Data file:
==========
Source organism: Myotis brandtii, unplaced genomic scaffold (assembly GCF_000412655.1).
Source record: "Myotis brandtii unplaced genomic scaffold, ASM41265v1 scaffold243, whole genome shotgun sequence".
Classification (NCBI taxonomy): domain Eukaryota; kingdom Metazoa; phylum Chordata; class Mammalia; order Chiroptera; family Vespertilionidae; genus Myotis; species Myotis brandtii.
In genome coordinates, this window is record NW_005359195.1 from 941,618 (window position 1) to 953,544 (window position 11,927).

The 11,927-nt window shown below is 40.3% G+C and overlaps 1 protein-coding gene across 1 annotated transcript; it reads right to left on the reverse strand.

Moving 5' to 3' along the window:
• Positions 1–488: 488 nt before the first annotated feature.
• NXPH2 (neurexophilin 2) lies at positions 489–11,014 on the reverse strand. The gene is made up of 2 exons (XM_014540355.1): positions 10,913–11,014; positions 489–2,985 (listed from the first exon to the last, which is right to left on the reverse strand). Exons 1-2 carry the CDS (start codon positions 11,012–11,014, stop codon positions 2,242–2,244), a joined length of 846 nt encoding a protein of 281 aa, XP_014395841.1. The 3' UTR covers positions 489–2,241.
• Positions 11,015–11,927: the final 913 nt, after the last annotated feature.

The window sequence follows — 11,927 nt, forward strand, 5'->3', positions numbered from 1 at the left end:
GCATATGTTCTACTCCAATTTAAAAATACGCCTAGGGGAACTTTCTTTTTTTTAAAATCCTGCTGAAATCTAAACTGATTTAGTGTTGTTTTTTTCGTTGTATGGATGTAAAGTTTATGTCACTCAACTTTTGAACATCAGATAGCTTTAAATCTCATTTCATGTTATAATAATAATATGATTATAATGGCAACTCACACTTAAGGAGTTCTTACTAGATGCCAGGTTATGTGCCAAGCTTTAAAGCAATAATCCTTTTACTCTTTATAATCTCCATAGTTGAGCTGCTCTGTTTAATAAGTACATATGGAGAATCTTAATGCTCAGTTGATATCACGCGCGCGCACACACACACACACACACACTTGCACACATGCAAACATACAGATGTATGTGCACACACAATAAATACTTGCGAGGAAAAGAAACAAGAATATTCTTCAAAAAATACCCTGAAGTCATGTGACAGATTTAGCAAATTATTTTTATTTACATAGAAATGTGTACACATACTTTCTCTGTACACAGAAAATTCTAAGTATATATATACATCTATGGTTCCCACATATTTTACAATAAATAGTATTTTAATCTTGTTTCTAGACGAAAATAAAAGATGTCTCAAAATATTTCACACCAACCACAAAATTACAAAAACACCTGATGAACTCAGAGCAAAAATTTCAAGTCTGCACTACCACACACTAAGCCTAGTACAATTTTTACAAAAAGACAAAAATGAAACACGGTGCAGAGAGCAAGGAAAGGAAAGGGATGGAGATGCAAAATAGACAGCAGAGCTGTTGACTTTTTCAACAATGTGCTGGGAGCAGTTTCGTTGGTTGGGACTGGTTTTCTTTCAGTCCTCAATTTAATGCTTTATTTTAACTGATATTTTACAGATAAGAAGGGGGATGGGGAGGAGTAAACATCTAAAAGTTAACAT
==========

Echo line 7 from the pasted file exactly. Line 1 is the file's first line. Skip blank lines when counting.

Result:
• Positions 1–488: 488 nt before the first annotated feature.